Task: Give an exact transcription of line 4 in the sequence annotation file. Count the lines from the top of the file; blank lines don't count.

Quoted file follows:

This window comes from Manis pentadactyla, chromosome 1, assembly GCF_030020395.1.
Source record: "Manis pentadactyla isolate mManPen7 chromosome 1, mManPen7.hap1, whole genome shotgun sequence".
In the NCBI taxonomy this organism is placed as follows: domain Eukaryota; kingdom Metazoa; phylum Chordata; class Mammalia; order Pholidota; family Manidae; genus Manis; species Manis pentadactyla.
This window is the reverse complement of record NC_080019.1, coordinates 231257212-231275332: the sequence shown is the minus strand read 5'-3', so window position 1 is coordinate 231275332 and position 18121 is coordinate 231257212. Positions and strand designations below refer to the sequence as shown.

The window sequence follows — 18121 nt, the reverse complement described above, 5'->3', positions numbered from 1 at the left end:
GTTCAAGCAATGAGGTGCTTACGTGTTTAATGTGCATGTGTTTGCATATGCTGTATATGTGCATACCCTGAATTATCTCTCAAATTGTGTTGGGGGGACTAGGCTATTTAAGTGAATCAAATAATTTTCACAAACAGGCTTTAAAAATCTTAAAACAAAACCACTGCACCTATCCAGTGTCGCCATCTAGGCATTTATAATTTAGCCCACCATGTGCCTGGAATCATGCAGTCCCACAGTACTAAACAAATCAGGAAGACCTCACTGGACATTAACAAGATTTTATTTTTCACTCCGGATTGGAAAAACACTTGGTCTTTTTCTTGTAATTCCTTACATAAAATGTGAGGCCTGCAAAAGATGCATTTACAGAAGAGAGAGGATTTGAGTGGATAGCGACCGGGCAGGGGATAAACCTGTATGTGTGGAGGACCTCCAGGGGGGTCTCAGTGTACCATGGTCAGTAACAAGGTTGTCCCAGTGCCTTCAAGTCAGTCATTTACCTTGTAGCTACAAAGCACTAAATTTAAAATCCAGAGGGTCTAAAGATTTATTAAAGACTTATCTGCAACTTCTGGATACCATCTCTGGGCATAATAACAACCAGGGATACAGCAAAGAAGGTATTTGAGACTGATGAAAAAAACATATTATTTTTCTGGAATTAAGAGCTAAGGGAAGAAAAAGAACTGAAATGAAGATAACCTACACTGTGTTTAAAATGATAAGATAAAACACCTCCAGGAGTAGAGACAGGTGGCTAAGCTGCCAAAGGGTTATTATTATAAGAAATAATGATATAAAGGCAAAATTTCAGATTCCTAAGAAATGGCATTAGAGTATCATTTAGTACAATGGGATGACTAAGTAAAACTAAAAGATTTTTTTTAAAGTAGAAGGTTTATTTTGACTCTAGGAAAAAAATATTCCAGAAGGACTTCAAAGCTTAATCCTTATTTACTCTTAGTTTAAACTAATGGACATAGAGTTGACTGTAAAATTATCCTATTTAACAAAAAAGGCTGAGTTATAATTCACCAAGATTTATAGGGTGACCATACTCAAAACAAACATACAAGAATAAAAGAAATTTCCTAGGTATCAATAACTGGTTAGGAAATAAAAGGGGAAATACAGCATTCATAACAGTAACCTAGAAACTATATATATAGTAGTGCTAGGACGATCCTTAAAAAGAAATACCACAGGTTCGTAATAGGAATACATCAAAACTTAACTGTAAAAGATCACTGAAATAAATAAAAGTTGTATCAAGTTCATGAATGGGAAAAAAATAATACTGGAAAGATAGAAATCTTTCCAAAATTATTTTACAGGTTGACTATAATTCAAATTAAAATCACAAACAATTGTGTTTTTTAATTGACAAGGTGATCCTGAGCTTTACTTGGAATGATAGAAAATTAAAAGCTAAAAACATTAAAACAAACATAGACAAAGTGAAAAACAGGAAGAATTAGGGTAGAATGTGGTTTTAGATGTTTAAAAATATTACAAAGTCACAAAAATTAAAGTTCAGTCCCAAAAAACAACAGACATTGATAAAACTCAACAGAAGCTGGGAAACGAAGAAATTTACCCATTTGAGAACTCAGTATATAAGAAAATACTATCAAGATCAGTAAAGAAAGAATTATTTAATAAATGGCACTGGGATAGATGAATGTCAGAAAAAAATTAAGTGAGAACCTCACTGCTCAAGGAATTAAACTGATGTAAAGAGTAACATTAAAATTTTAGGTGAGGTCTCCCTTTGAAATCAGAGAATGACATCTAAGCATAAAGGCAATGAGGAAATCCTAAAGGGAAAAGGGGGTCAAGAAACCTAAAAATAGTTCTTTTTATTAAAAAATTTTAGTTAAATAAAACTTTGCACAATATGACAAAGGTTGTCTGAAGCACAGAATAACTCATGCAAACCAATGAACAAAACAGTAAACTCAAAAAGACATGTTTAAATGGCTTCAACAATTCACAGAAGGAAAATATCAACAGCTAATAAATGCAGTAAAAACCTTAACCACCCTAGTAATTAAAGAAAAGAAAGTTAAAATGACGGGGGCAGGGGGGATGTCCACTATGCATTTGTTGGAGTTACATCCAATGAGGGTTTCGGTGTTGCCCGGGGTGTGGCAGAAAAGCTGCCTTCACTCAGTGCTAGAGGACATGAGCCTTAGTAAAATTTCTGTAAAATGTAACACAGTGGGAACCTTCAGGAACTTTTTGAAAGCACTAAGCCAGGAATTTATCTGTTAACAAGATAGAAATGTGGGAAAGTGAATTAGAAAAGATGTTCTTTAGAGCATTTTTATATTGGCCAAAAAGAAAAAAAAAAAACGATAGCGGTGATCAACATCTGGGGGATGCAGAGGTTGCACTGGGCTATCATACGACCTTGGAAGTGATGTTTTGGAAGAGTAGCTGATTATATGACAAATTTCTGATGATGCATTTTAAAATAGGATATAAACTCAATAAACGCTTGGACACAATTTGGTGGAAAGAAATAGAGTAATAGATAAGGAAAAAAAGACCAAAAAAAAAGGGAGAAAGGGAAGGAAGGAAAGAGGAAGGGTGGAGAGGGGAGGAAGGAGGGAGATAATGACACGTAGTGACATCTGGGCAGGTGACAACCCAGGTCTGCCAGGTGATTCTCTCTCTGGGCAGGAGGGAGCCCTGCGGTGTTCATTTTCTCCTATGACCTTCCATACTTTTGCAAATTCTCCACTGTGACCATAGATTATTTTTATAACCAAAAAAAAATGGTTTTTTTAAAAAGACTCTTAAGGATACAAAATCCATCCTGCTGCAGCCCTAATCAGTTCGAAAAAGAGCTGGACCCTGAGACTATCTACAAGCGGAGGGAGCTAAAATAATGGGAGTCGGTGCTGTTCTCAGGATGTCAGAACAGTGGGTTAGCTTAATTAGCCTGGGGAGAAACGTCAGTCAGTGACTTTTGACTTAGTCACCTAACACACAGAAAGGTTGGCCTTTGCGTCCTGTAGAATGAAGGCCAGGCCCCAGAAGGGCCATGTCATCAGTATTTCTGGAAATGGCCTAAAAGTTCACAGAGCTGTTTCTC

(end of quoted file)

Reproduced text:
This window is the reverse complement of record NC_080019.1, coordinates 231257212-231275332: the sequence shown is the minus strand read 5'-3', so window position 1 is coordinate 231275332 and position 18121 is coordinate 231257212. Positions and strand designations below refer to the sequence as shown.